You probably have a list of books that you were never quite the same after reading; I know I do. Stories that were just what you needed at a specific point in your life, novels that, had you read them at another time, you would have liked well enough but that would not have had that same kind of absolute, lifelong resonance. I liked Laini Taylor’s Dreams of Gods and Monsters well enough. I liked her whole Dreams of Gods and Monsters coverDaughter of Smoke and Bone series a lot, actually. But what I really wanted, reading it, was to send it—as if in some kind of reverse time capsule—to my adolescent self, knowing that she would find it formative and essential  instead of  just really cool.

Because the book is more than cool. In a world where the plotlines of adolescent heroines are billed as epic but too-often reduced to which-boy-will-she-pick, Laini Taylor has accomplished the extraordinary: a lush, addictive, fantastical narrative that prioritizes its characters’ response to political and social turmoil over their romantic entanglements.

Laini Taylor

Laini Taylor

It’s an important message, yes, but Taylor doesn’t preach. Understanding comes organically, via the exploits of blue-haired Karou, a young artist who deals in wishes and human teeth. Karou, for those unitiated to the series, is a demon, or chimera, resurrected in a human body and caught up in an eons-old, otherworldly war with angels who are far less angelic than they appear; her tentative ally and requisite star-crossed lover, Akiva, is the leader of a rebellious angelic faction.  The deck is delightfully stacked against the pair. They’re up against the blood-soaked enmity of their peoples and the many ways they’ve wounded each other over the course of previous lifetimes. They’re also (due to their hands’ ritual markings) literally unable to touch one another without inflicting emotional or physical pain, an inventive device that Taylor leverages for maximum (PG) sexual tension.

But there’s more to the couple than longing looks, and part of the reason the Karou-Akiva pairing works so well is that it actually works, a depressingly uncommon feature in fantasy-tinged romance. When Akiva fears he has a romantic rival and Karou worries he is misinterpreting the nature of a new alliance, Taylor has the pair communicate frankly, rather than agonizing for hundreds of pages and allowing the will-they-or-won’t-they tension stand in for plot. While unquestionably passionate, the lovers are refreshingly pragmatic against their own epic backdrop, treating their relationship (in what becomes a recurring, witty euphemism) as “a piece of cake set aside for later” as they fight for a “forever [that won’t] be paradise, but a war-ravaged world with much to learn and unlearn…and cake…around the edges.”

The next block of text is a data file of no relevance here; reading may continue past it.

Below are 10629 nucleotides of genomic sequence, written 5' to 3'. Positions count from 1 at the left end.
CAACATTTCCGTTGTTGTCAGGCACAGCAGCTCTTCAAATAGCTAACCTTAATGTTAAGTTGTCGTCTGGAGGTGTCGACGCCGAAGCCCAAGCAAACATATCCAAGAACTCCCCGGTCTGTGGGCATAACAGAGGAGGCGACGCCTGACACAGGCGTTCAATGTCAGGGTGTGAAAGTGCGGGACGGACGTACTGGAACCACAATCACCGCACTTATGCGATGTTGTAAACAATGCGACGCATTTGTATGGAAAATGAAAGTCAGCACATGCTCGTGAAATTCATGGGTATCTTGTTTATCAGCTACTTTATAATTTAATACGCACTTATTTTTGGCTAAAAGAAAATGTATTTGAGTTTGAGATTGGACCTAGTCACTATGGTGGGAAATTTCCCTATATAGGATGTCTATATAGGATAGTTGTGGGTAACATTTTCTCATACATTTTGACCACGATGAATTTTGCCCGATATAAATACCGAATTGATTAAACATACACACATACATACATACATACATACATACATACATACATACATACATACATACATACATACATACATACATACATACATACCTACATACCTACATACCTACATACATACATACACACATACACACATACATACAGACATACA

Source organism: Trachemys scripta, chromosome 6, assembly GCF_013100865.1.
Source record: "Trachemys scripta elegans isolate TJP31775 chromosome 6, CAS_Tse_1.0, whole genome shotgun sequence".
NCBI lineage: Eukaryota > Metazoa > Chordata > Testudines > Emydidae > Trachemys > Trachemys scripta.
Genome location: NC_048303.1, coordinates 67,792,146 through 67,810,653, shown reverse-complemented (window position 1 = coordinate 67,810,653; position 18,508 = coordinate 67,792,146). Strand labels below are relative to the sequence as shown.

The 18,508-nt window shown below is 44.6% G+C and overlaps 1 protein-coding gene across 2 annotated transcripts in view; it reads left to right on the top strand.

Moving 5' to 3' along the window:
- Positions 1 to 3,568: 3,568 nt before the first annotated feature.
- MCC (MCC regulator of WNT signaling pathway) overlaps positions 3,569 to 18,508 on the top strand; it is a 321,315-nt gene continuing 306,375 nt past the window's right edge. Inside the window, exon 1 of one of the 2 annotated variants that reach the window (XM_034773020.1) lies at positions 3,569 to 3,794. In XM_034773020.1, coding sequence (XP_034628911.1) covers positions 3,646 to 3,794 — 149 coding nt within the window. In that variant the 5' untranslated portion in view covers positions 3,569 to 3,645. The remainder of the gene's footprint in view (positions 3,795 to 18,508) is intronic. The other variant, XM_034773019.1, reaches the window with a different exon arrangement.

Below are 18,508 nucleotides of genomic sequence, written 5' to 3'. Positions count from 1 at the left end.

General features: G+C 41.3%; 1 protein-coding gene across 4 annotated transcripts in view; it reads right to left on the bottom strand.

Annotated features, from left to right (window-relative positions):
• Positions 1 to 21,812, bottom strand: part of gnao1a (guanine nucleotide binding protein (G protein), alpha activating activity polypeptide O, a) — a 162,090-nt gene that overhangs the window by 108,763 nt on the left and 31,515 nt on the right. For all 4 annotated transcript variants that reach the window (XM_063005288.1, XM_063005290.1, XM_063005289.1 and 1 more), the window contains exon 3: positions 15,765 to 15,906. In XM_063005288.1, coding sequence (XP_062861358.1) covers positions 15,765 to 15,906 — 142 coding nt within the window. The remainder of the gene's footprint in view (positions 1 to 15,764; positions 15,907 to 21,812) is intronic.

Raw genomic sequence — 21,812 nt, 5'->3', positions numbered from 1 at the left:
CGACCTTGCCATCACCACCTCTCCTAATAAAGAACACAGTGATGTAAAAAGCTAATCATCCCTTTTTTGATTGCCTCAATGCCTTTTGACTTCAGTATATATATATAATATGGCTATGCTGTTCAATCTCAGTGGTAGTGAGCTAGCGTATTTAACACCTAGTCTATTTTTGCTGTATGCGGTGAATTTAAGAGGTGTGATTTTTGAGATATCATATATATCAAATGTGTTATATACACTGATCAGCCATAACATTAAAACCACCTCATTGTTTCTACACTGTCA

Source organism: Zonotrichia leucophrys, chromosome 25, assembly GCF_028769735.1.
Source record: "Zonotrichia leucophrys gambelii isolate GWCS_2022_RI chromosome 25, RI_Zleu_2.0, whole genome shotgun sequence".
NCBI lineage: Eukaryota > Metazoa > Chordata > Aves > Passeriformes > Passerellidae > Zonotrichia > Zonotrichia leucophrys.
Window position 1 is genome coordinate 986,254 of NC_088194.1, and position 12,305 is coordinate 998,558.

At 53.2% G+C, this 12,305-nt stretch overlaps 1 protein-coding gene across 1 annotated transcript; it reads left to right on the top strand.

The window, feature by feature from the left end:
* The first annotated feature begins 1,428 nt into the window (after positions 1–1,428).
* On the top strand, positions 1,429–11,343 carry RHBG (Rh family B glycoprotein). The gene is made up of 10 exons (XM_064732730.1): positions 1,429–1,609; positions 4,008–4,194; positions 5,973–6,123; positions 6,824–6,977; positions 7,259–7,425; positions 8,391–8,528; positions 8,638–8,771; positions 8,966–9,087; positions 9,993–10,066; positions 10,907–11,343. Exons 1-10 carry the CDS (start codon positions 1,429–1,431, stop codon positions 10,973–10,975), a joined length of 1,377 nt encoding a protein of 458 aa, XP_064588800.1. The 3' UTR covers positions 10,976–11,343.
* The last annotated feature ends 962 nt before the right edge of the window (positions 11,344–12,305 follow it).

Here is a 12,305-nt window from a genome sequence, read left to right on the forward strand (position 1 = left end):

The icing on that cake—and another essential something I’d have loved my adolescent self to pick up on—is that Akiva and Karou’s pre-existing friendships and loyalties continue to matter, no matter the state of their turbulent relationship. The series is well-populated with a rich, complex cast of secondary characters, including Eliza Jones, a scientist with deeply repressed memories; Karou’s human friends, puppeteer Zuzanna and violinist Mik (both of whom, for the record, you’d want on your side in an apocalyptic scenario); Akiva’s warrior sister Liraz (who, for the record, you would not like to meet in a dark alley alone). This split focus is a risk, particularly with a fan base heavily invested Karou and Akiva’s relationship, but one that adds nuance and raises the stakes. With a full roster of fleshed-out characters for her readers to get swept up in, the romance, even when it takes center stage, is only one plot of many.

And then there’s the writing itself, which is peppered with gorgeous epiphanies (“…happiness wasn’t a mystical place to be reached or won…but something to carry doggedly with you through everything, as humble and ordinary as your gear and supplies”), witty quips (“My unprovable belief is better than your unprovable belief. Suck it.”), and startling images (fruit that may or may not be transubstantiated prisoners of war). Above all, I’d have liked to expose my younger self to wordplay like that, which—even without the empowering takeaway—builds an absorbing world with which I’d have completely fallen in love.